Inside a storage room at Andrew’s Air Force Base is a cluster of neutron radiation detectors, and alongside them, a tiny amount of plutonium, used for training drills. One detection device fits into a backpack. One is designed for aircraft, another for container ships; both are aimed to target smuggled nuclear material. Nearby, a pop-up window on a computer screen reads, “Warning! Neutron source present!”
Inside the room’s many lockers are North Face backpacks, packed with respirators, pagers, boots, helmets and both arctic and hot-weather wear. Black boxes full of equipment line industrial shelves.
First responders from the Nuclear Radiological Advisory Teams are poised at all times to grab their gear and spring into action in response to radiation threats. “We can expect from the time that a radiological fingerprint arrives at the labs to have an answer within one hour,” said Joseph Krol, associate administrator for the Office of Emergency Operations at the National Nuclear Security Administration. “We’re making it much more difficult for an organization to move radiological material.”
The detectors are primed to target gamma rays and neutron emissions, which are present in most radiological material. But to work, they require an important ingredient: helium 3. Helium 3, a non-radioactive isotope of helium, is extremely sensitive at detecting neutron radiation. When the gas interacts with neutrons, charged particles are formed, which can be easily screened by the sensors.
But here’s the problem: the helium 3 supply is extremely scarce and depleting rapidly. Helium 3 only represents .0001 percent of the nation’s helium. Most of the nation’s supply has been plumbed from the decay of tritium, an isotope of hydrogen, which is used to make nuclear weapons. Helium 3 is produced when nuclear weapons are dismantled, but with stockpiles shrinking, less tritium means less helium 3.
And it’s not just national security that’s affected, but also the research and medical communities. The rare isotope is used in cryogenics – it can reduce temperatures to near absolute zero – and medical imaging technology, providing a non-radioactive source of lung imaging.
The U.S. stopped making helium 3 in 1988, but with ramped up security systems after the 9/11 attacks, the need for it has far outstripped demand.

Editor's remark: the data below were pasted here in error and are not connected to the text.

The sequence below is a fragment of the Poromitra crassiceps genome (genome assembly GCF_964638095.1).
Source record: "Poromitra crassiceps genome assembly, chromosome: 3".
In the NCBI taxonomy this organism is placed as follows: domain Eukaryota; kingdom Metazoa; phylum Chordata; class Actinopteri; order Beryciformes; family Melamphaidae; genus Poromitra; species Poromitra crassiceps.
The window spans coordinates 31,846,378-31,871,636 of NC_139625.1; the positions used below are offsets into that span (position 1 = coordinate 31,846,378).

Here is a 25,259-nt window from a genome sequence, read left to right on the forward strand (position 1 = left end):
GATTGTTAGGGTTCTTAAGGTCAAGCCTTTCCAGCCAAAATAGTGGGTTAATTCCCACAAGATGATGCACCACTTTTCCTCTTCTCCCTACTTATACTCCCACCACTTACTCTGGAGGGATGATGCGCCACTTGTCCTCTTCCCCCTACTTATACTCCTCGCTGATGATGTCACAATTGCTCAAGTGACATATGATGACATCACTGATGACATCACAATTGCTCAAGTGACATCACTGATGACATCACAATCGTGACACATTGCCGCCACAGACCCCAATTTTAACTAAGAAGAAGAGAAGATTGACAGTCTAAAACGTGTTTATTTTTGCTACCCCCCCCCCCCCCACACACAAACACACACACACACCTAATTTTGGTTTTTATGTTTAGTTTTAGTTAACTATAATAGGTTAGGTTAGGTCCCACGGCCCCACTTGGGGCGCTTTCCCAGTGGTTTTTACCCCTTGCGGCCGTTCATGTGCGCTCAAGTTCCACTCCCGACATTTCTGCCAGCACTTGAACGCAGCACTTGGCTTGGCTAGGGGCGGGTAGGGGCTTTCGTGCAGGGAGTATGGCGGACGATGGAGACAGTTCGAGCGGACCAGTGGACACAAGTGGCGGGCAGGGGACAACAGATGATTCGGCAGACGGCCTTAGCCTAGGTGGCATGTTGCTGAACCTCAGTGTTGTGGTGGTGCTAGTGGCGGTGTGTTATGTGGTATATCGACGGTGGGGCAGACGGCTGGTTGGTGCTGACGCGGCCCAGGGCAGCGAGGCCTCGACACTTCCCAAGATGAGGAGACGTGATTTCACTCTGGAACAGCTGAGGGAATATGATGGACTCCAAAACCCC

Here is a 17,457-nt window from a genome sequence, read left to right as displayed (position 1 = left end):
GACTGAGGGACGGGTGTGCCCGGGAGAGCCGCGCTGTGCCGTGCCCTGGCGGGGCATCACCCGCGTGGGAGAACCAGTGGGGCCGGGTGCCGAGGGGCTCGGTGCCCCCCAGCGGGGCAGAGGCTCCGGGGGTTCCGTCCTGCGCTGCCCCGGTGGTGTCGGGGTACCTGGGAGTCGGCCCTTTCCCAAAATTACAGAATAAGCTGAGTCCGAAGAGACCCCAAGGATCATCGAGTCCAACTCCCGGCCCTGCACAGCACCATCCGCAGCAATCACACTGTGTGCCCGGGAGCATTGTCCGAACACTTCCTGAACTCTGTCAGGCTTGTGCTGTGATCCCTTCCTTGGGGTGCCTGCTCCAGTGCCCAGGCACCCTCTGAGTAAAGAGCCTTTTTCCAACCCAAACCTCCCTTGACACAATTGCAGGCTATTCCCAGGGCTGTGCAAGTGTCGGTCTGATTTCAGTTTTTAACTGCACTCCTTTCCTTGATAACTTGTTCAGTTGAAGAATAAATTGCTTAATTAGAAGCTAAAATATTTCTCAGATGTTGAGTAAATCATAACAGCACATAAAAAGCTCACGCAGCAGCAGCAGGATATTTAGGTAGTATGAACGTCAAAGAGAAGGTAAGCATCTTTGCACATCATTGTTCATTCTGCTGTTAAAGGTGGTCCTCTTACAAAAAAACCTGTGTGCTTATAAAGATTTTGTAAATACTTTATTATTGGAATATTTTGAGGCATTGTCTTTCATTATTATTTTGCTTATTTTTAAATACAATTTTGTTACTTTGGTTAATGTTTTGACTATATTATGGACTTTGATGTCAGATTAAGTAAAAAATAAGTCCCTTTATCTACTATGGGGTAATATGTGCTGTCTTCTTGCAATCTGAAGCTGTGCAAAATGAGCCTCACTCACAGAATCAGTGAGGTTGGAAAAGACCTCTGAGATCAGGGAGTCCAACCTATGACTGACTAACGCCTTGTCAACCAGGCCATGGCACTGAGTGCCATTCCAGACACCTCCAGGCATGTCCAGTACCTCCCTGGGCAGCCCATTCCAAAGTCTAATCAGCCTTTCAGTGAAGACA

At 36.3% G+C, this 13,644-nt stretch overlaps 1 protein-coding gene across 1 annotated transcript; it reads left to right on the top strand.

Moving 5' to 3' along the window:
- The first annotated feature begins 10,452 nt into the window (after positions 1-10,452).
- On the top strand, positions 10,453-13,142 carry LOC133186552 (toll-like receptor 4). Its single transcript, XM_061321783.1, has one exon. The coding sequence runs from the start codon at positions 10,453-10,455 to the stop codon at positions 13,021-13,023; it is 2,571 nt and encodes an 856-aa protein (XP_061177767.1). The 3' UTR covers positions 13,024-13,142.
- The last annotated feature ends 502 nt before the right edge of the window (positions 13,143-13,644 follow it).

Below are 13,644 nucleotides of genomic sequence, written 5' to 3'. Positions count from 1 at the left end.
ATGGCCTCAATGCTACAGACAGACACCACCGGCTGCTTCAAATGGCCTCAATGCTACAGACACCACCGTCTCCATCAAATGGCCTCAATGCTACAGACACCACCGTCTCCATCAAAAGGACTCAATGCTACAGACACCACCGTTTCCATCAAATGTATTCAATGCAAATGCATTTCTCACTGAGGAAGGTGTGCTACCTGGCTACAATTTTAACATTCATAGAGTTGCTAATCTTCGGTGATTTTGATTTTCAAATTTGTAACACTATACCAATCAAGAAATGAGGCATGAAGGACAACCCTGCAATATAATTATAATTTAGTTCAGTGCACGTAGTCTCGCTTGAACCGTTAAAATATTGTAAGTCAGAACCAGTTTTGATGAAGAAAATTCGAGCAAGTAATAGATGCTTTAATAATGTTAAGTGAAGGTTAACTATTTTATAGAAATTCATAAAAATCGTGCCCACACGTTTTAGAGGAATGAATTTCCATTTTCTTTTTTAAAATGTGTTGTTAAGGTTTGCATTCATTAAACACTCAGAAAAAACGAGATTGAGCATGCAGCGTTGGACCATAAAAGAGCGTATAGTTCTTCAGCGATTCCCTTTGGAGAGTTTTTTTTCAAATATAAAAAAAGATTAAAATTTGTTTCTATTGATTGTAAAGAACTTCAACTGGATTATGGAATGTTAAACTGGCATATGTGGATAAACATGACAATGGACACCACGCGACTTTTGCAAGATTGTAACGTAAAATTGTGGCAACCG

“It’s a huge national security problem now,” said Charles Ferguson, president of the Federation of American Scientists and an expert on special nuclear materials.
There are other ways to make helium 3, with particle accelerators and nuclear reactors, for example, but neither are easy nor cheap. Acquiring it from Canadian nuclear reactors has been proposed as a short-term fix.
Some have even proposed mining the moon for the isotope. Gerald Kulcinski, a professor of nuclear engineering at the University of Wisconsin-Madison explains the idea: About .01 metric tons of helium 3 exist on Earth, but some estimate that as much as a million metric tons exists on the moon, deposited by solar wind.
“Apollo astronauts brought back rocks, and when they were analyzed, they all had helium 3 in them,” he said.
Kulcinski and his research team have focused on helium 3 fusion reactions as a possible radioactive-free energy source. They’ve been using their supply of the gas to suss out reactions and understand its physics, but the price recently skyrocketed from $1,000 per gram to about ten times that amount, essentially grinding the research to a halt.
“It does not occur in nature,” Kulcinski said. “If that source goes away, there is no other place on earth to get helium 3…If we can’t get helium 3, then our research will be finished.”
The Department of Energy, the Department of Homeland Security and the Department of Defense continue searching for ways to tackle the shortage, while limiting the supply for many users, but no effective solutions have yet emerged, Ferguson said.
After a hearing held in April 2010, the House Science and Technology Committee concluded that mismanagement contributed to the shortage. The shortage could have been managed without this level of disruption, its resulting charter states.
“Instead,” it reads, “everyone is surprised and scrambling to identify alternatives, suspending their research and their production lines while hoping that a breakthrough in sources of [helium 3] or alternatives to [helium 3] happens very, very rapidly. The failure
to manage the stockpile with an eye to demand, supply and future needs has had real
consequences for many, many fields.”
You can read more about the threat of nuclear material and “dirty bombs” In Miles O’Brien’s report, How Tough Is it to Build a Dirty Bomb?